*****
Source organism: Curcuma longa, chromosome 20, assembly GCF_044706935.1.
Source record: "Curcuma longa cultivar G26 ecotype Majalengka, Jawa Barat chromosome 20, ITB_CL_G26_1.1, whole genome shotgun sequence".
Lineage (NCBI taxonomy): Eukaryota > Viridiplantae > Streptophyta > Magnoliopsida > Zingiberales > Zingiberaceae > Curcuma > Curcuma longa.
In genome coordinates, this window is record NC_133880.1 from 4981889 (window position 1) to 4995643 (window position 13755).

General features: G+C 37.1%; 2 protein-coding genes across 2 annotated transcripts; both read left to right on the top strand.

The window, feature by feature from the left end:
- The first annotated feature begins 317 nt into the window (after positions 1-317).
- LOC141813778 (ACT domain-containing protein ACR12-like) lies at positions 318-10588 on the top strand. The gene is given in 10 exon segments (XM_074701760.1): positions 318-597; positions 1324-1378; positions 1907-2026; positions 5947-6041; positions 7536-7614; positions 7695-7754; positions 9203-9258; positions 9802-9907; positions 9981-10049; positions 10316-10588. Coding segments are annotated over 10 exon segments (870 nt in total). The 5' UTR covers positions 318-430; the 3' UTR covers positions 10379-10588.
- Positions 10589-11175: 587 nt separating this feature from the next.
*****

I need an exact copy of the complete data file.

Source organism: Curcuma longa, chromosome 20, assembly GCF_044706935.1.
Source record: "Curcuma longa cultivar G26 ecotype Majalengka, Jawa Barat chromosome 20, ITB_CL_G26_1.1, whole genome shotgun sequence".
Lineage (NCBI taxonomy): Eukaryota > Viridiplantae > Streptophyta > Magnoliopsida > Zingiberales > Zingiberaceae > Curcuma > Curcuma longa.
In genome coordinates, this window is record NC_133880.1 from 4981889 (window position 1) to 4995643 (window position 13755).

General features: G+C 37.1%; 2 protein-coding genes across 2 annotated transcripts; both read left to right on the top strand.

The window, feature by feature from the left end:
- The first annotated feature begins 317 nt into the window (after positions 1-317).
- LOC141813778 (ACT domain-containing protein ACR12-like) lies at positions 318-10588 on the top strand. The gene is given in 10 exon segments (XM_074701760.1): positions 318-597; positions 1324-1378; positions 1907-2026; positions 5947-6041; positions 7536-7614; positions 7695-7754; positions 9203-9258; positions 9802-9907; positions 9981-10049; positions 10316-10588. Coding segments are annotated over 10 exon segments (870 nt in total). The 5' UTR covers positions 318-430; the 3' UTR covers positions 10379-10588.
- Positions 10589-11175: 587 nt separating this feature from the next.